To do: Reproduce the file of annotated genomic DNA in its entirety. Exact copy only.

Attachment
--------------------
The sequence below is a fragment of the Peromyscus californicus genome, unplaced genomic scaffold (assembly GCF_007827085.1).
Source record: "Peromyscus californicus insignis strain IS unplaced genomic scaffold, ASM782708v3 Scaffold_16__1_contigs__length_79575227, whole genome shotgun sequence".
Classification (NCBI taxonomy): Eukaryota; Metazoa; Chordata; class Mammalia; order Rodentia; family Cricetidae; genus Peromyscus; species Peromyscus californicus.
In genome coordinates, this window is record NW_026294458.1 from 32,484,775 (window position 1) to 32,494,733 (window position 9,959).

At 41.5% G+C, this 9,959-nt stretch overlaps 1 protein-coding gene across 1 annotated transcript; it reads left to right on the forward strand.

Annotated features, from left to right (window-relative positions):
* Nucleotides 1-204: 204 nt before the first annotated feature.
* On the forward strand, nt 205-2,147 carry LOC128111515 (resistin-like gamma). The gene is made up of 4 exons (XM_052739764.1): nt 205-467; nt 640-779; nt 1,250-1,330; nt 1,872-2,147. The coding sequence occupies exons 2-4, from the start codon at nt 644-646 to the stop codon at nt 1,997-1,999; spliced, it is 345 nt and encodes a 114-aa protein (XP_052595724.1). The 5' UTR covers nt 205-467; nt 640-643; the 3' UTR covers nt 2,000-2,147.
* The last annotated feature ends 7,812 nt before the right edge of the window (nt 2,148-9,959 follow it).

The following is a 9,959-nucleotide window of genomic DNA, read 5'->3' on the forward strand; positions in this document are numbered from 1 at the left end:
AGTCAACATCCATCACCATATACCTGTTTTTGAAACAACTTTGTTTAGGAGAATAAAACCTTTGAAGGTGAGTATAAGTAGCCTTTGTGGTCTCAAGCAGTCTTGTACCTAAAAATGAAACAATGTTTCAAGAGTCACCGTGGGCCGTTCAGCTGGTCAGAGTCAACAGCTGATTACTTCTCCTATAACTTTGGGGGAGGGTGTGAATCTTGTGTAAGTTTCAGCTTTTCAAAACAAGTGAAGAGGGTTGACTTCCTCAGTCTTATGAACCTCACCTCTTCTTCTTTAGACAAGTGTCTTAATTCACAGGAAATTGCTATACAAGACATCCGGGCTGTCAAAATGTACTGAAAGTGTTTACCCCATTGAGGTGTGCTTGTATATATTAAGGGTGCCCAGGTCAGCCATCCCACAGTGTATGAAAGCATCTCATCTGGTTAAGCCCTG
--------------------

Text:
The sequence below is a fragment of the Peromyscus californicus genome, unplaced genomic scaffold (assembly GCF_007827085.1).
Source record: "Peromyscus californicus insignis strain IS unplaced genomic scaffold, ASM782708v3 Scaffold_16__1_contigs__length_79575227, whole genome shotgun sequence".
Classification (NCBI taxonomy): Eukaryota; Metazoa; Chordata; class Mammalia; order Rodentia; family Cricetidae; genus Peromyscus; species Peromyscus californicus.
In genome coordinates, this window is record NW_026294458.1 from 32,484,775 (window position 1) to 32,494,733 (window position 9,959).

At 41.5% G+C, this 9,959-nt stretch overlaps 1 protein-coding gene across 1 annotated transcript; it reads left to right on the forward strand.

Annotated features, from left to right (window-relative positions):
* Nucleotides 1-204: 204 nt before the first annotated feature.
* On the forward strand, nt 205-2,147 carry LOC128111515 (resistin-like gamma). The gene is made up of 4 exons (XM_052739764.1): nt 205-467; nt 640-779; nt 1,250-1,330; nt 1,872-2,147. The coding sequence occupies exons 2-4, from the start codon at nt 644-646 to the stop codon at nt 1,997-1,999; spliced, it is 345 nt and encodes a 114-aa protein (XP_052595724.1). The 5' UTR covers nt 205-467; nt 640-643; the 3' UTR covers nt 2,000-2,147.
* The last annotated feature ends 7,812 nt before the right edge of the window (nt 2,148-9,959 follow it).

The following is a 9,959-nucleotide window of genomic DNA, read 5'->3' on the forward strand; positions in this document are numbered from 1 at the left end:
AGTCAACATCCATCACCATATACCTGTTTTTGAAACAACTTTGTTTAGGAGAATAAAACCTTTGAAGGTGAGTATAAGTAGCCTTTGTGGTCTCAAGCAGTCTTGTACCTAAAAATGAAACAATGTTTCAAGAGTCACCGTGGGCCGTTCAGCTGGTCAGAGTCAACAGCTGATTACTTCTCCTATAACTTTGGGGGAGGGTGTGAATCTTGTGTAAGTTTCAGCTTTTCAAAACAAGTGAAGAGGGTTGACTTCCTCAGTCTTATGAACCTCACCTCTTCTTCTTTAGACAAGTGTCTTAATTCACAGGAAATTGCTATACAAGACATCCGGGCTGTCAAAATGTACTGAAAGTGTTTACCCCATTGAGGTGTGCTTGTATATATTAAGGGTGCCCAGGTCAGCCATCCCACAGTGTATGAAAGCATCTCATCTGGTTAAGCCCTG